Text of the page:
## CPSC 223: Homework 2.

Due 2:00 AM, Friday, 3 February 2017

Extension 2:00 AM, Monday, 6 February 2017

#### P R E L I M I N A R Y S P E C I F I C A T I O N

REMINDER: Do not under any circumstances copy another student's code or give a copy of your code to another student. After discussing the assignment with another student, you may not take any written or electronic record away. Moreover, you must engage in a full hour of mind-numbing activity before you work on it again. Such discussions must be noted in your log file.

Bin packing is a significant problem in computer science. See https://en.wikipedia.org/wiki/Bin_packing_problem

In this assignment you will implement several (sub-optimal) solutions for one version of the problem. https://www.cs.ucsb.edu/~suri/cs130b/BinPacking.txt

There is a distinction between the online problem and the offline problem. In the former case, items appear sequentially, in real time. You must pack item n before even seeing item n+1. In the latter case, you have access to all items before you begin any packing. In general, the solutions to the offline problem are more efficient than the solutions for the online problem.

Here is a practical example which demonstrates the difficulty of online packing.

#### Program Specification

(40) Write a program "Pack" that processes command line arguments specifying the items to be packed and the algorithm(s) to use. The objective of the program is to pack all the items in the fewest possible bins.

You are given N items, of sizes s1, s2, ..., sN. All sizes are integers such that 0 < si <= 100. You have an infinite supply of bins of size 100. The goal is to pack the items in as few bins as possible.

```EXAMPLE:	20, 50, 40, 70, 10, 30, 80
```
The optimal packing would be three bins, such as:
```Bin 1: 20, 80
Bin 2: 50, 40, 10
Bin 3: 70, 30
```
Each bin is completely full.

Write a program

```  Pack [size]* [-next | -first | -best | -ffd | -bfd | -optm]+ -trace*
```
that performs various assignments of items to bins and prints the required number of bins. Here
• [size]* is a sequence of zero or more sizes, such that 0 < size <= 100
• [-next | -first | -best | -ffd | -bfd | -optm]* is a sequence of one or more flags (each either -next or -first or -best or -ffd or -bfd or -optm) that specify which algorithm to perform.
The flags have the following meanings:
• -next: online processing in order. see if the next item fits in the same bin as the last item. If not, then start a new bin.
• -first: online processing in order. check all previous bins and use first one that fits. If no fit, then start a new bin.
• -best: online processing in order. check all previous bins and use the one that has the tightest fit. If no fit, then start a new bin.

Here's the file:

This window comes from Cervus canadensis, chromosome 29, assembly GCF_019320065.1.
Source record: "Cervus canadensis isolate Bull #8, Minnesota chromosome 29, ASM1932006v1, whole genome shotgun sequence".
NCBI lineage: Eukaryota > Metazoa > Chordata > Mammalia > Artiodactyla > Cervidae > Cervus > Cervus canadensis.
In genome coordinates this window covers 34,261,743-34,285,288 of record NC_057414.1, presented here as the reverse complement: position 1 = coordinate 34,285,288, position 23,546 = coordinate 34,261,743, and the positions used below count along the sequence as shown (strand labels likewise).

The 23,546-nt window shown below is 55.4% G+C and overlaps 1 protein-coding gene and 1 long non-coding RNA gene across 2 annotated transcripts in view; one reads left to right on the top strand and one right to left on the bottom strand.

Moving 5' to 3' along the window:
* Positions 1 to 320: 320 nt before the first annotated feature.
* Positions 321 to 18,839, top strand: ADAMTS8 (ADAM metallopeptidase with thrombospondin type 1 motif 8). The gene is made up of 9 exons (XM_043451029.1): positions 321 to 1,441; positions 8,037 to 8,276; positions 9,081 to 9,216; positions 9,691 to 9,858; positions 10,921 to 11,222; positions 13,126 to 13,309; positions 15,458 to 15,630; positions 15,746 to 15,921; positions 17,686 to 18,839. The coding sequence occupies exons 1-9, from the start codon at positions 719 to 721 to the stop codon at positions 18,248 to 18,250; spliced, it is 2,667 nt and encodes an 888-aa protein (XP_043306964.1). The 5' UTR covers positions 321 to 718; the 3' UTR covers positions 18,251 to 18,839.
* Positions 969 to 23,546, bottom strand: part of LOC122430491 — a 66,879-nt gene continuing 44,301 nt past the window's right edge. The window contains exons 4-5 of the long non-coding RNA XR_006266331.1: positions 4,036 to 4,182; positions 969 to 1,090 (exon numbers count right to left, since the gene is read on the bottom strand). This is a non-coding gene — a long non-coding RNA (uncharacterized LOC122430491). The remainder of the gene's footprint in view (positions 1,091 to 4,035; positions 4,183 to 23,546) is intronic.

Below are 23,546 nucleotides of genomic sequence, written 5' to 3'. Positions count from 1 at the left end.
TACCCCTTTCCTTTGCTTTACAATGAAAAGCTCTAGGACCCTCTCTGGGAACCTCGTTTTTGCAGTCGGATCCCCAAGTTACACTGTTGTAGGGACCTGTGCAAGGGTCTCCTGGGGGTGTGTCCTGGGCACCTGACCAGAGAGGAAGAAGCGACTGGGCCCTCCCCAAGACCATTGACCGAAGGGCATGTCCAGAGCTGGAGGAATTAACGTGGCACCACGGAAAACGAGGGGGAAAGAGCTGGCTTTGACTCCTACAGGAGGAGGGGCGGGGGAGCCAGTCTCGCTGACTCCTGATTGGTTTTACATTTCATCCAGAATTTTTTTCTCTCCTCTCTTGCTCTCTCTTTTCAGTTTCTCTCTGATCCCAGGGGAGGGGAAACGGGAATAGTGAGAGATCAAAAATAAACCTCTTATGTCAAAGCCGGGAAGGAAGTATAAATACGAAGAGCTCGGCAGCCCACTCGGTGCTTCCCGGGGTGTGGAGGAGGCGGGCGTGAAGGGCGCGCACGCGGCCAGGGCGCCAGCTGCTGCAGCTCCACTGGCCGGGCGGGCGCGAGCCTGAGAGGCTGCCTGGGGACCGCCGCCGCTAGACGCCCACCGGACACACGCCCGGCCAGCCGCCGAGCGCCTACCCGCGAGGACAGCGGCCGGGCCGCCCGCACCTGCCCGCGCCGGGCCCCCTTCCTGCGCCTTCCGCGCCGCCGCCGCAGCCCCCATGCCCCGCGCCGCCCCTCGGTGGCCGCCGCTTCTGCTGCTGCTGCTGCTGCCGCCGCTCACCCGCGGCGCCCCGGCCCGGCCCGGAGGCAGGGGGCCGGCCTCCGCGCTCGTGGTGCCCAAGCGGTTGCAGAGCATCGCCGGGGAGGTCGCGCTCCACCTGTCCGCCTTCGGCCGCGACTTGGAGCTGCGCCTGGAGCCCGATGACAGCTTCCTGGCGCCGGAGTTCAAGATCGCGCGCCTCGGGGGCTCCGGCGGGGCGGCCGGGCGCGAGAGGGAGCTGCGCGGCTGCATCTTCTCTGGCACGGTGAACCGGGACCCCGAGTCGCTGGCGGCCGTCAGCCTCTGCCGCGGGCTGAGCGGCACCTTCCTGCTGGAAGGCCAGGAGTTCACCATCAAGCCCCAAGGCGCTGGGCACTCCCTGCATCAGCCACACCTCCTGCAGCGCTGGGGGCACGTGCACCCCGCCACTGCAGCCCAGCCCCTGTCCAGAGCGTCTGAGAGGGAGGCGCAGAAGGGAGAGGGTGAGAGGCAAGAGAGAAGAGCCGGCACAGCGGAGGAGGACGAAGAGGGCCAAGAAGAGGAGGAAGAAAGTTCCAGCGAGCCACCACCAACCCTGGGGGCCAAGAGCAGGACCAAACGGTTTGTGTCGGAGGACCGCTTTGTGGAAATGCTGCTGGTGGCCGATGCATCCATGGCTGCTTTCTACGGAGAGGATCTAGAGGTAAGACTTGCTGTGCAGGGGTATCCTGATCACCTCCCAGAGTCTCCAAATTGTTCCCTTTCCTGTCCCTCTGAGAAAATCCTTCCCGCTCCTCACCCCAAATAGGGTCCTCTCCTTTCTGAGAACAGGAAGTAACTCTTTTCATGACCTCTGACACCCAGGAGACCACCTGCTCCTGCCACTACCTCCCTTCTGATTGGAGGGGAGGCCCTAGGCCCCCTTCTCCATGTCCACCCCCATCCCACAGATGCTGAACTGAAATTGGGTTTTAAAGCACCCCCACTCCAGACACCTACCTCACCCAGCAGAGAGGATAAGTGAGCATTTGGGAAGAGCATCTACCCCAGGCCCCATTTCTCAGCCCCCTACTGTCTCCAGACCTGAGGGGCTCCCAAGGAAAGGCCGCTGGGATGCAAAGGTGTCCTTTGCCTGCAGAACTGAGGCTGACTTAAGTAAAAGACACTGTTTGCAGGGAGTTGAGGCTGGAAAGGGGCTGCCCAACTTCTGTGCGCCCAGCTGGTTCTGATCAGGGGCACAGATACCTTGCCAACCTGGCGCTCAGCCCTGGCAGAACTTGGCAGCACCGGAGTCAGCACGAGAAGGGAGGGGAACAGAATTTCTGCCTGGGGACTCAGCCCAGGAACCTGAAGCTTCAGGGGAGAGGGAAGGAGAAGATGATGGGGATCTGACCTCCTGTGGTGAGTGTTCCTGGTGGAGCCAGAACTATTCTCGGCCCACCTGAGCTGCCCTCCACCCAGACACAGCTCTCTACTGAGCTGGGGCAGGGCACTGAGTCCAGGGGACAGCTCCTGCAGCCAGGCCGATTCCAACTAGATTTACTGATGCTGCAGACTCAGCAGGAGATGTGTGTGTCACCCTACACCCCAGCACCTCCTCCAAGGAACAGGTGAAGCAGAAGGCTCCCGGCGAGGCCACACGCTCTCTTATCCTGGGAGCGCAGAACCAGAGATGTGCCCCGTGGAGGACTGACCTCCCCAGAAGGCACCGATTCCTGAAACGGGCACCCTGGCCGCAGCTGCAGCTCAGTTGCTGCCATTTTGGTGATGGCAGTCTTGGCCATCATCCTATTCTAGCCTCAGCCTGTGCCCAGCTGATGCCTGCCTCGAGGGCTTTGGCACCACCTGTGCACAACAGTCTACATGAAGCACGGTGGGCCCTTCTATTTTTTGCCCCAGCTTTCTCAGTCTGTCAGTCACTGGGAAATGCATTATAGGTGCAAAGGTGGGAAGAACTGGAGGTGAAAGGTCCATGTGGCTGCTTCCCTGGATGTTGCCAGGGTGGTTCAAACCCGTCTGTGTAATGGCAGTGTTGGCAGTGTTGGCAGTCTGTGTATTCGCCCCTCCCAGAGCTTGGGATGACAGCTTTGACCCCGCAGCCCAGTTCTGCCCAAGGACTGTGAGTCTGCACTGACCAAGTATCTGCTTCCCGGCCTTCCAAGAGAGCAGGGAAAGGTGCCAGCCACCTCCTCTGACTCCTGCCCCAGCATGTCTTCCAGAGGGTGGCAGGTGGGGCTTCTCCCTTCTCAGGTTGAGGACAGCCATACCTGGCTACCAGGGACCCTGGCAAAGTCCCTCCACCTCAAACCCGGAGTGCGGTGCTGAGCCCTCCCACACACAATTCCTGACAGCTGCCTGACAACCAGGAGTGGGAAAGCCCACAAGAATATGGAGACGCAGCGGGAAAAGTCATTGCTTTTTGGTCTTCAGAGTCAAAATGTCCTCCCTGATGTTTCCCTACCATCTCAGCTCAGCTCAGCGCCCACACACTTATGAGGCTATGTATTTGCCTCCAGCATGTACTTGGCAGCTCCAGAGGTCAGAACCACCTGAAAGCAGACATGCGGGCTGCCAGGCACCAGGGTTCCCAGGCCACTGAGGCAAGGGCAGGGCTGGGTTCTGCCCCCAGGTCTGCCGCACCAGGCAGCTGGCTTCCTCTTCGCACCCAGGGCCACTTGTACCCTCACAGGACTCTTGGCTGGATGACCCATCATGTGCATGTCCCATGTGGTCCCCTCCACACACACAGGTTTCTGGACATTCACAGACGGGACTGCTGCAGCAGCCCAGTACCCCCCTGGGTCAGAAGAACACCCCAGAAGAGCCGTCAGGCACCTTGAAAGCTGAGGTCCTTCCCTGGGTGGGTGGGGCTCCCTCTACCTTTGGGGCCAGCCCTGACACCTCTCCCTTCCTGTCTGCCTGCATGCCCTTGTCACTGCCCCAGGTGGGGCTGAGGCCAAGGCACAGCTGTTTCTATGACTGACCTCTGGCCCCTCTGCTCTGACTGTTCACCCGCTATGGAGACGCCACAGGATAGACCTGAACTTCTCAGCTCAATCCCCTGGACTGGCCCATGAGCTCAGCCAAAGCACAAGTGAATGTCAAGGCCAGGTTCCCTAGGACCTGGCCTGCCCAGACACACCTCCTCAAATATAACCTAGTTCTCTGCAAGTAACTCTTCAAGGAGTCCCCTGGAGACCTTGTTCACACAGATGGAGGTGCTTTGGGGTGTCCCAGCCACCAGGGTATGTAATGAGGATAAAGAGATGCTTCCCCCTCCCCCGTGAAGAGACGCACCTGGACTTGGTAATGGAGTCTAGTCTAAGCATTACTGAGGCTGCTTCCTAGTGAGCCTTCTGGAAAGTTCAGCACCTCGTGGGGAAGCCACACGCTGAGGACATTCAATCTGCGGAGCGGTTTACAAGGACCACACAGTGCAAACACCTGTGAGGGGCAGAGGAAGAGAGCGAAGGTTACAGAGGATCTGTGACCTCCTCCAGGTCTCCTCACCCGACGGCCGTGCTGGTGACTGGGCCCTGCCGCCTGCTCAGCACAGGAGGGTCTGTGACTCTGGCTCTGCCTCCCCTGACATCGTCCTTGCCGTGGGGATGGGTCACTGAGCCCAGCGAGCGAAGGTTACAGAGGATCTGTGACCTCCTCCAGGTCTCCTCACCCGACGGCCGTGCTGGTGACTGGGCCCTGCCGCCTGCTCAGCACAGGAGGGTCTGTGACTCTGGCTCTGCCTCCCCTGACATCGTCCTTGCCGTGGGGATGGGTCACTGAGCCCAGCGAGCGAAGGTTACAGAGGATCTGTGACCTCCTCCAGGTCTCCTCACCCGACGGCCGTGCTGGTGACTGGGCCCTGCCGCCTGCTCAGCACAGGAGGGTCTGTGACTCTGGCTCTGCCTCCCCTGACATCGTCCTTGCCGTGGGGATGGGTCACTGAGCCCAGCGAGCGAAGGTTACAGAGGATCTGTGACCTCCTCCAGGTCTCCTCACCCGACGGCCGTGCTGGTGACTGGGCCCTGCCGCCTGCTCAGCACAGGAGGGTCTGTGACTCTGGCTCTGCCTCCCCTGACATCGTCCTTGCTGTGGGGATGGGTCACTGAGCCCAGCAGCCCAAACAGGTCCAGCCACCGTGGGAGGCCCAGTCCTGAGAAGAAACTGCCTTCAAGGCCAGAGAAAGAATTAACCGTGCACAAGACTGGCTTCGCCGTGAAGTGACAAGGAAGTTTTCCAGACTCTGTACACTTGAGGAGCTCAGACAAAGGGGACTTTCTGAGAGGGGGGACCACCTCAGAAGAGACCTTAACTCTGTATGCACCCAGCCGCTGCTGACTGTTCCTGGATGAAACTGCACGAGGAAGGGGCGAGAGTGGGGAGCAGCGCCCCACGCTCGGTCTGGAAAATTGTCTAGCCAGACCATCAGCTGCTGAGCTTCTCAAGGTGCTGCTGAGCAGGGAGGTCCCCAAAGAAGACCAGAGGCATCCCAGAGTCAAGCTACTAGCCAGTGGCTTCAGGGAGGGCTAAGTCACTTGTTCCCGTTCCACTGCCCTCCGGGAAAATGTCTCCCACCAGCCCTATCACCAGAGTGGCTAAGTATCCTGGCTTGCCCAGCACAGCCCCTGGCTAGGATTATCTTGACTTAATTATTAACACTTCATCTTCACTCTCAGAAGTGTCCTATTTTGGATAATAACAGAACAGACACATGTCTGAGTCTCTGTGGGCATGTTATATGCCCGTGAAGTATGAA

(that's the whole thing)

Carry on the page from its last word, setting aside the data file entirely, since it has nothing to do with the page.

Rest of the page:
• -ffd: First fit decreasing, offline processing. Sort items in decreasing order, then apply first fit algorithm.
• -bfd: Best fit decreasing, offline processing. Sort items in decreasing order, then apply best fit algorithm.
• -optm: Optimal bin packing, per the paper by Korf (a variant of bfd). You may alternatively use the backtracking algorithm given above. This is an extra credit option worth at most 3 points out of 40. If you do not implement optm, merely use bfd and print a message "(using bfd)". NOTE: Packx does not implement Korf or backtracking.
• -trace: Flag used for debugging. If present, will print a line of output whenever an item is put in a bin. See examples below. If -trace is set, it applies to all algorithms on the command line. -trace itself may occur multiple times, but it is either off or on. Note: Trace also prints a line to stdout identifying the algorithm it is tracing. If an algorithm appears multiple times in the command line, the trace output occurs only once. If multiple algorithms are traced, the output order is next, first, best, ffd, bfd, optm, which might be different from the order of flags in the command line.
Pack prints the minimum number of bins using a statement like
```   printf ("%s %d\n", flagname, minbins);
```
where flagname is the current flag. When more than one flag is specified, Pack prints the corresponding minimum bin requirements on separate lines in the order specified on the command line. Flags may be specified more than once. Note that the item sizes must all PRECEDE the first function or trace flag on the command line.

All error output (usage and "Fatal Error" messages below) should be printed to standard error. The specific content of the error message will not be tested -- just that the error message is printed to standard error.) For example,

```   fprintf(stderr, "usage ...");
```
All other output should be printed to standard output. (Use normal printf.) Examples:
```% Pack
usage: Pack [sizes]* [-next | -first | -best | -ffd | -bfd | -optm]+ -trace*

% Pack 20 50 -40 70 10 30 80 -ffd
Fatal error: Invalid size: -40

% Pack 20 150 -40 70 10 30 80 -ffd
Fatal error: Invalid size: 150

% Pack 20 50 40 70 10 30 80 -bogus

% Pack 20 50 40 70 10 30 80
Fatal error: no algorithm specified.

% Pack 20 50 40 70 10 30 80 -first 4
Fatal error: Size option out of order: 4

% Pack 20 50 40 70 10 30 80 -first -next
-first: 4
-next: 5

% Pack -ffd
-ffd: 0

% Pack 20 50 40 70 10 30 80 -ffd -bfd -next
-ffd: 3
-bfd: 3
-next: 5

% Pack 20 50 40 70 10 30 80 -best -next -first
-best: 4
-next: 5
-first: 4

% Pack 20 50 40 70 10 30 80 -next -first
-next: 5
-first: 4

% Pack 20 50 40 70 10 30 80 -bfd -trace
Trace -bfd
arg: 0 val: 80 bin: 0 total: 80
arg: 1 val: 70 bin: 1 total: 70
arg: 2 val: 50 bin: 2 total: 50
arg: 3 val: 40 bin: 2 total: 90
arg: 4 val: 30 bin: 1 total: 100
arg: 5 val: 20 bin: 0 total: 100
arg: 6 val: 10 bin: 2 total: 100
-bfd: 3

% Pack 20 50 40 70 10 30 80 -best -trace
Trace -best
arg: 0 val: 20 bin: 0 total: 20
arg: 1 val: 50 bin: 0 total: 70
arg: 2 val: 40 bin: 1 total: 40